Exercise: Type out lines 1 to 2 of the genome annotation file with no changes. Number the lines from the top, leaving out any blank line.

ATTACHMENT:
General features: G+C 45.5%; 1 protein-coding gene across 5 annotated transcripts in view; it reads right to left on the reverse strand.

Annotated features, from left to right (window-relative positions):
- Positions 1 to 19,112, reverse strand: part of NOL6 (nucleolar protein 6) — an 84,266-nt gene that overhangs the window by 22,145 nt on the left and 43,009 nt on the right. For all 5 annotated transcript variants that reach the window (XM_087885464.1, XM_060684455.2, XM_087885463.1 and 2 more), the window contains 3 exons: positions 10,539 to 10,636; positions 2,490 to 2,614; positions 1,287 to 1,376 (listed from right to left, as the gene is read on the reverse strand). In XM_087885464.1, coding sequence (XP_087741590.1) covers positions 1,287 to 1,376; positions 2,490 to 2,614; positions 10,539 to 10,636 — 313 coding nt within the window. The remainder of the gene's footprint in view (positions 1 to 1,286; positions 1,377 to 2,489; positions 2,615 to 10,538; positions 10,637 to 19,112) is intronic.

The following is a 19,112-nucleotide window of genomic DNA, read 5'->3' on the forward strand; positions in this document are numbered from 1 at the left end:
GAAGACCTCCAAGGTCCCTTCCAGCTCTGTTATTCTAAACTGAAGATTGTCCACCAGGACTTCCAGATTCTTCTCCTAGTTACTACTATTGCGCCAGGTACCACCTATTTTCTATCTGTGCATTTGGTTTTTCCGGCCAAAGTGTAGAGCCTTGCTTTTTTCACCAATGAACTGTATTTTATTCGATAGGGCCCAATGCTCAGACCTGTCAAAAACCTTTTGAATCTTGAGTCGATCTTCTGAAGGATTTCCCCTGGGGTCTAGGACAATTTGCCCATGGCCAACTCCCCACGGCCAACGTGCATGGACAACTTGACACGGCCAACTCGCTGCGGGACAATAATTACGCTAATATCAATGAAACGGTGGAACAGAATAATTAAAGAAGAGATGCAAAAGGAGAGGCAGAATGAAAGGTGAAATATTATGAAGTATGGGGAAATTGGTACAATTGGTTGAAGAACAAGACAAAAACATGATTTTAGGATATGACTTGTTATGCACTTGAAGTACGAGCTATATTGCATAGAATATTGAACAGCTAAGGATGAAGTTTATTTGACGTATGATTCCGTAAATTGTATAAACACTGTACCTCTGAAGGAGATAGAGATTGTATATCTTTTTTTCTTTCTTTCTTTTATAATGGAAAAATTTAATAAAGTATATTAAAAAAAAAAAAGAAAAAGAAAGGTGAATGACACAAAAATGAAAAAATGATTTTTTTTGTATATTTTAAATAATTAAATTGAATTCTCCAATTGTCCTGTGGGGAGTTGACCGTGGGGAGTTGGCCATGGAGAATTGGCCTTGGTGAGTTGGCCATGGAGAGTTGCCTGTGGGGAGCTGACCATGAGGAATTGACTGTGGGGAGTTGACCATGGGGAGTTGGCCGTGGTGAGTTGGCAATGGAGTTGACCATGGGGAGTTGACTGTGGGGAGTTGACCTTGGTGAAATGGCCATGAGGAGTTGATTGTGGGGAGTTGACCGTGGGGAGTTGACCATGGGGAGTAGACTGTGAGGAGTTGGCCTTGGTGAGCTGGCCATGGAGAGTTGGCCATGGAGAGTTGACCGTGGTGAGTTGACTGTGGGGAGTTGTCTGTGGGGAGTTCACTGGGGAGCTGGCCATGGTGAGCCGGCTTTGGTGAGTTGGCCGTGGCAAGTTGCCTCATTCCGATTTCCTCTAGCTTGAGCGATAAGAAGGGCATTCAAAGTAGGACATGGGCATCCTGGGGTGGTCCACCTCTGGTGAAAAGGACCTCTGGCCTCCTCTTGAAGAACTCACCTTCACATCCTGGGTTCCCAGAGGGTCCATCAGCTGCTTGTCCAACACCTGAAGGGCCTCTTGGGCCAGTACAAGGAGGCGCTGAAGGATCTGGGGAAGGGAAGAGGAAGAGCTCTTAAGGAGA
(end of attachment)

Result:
General features: G+C 45.5%; 1 protein-coding gene across 5 annotated transcripts in view; it reads right to left on the reverse strand.

Annotated features, from left to right (window-relative positions):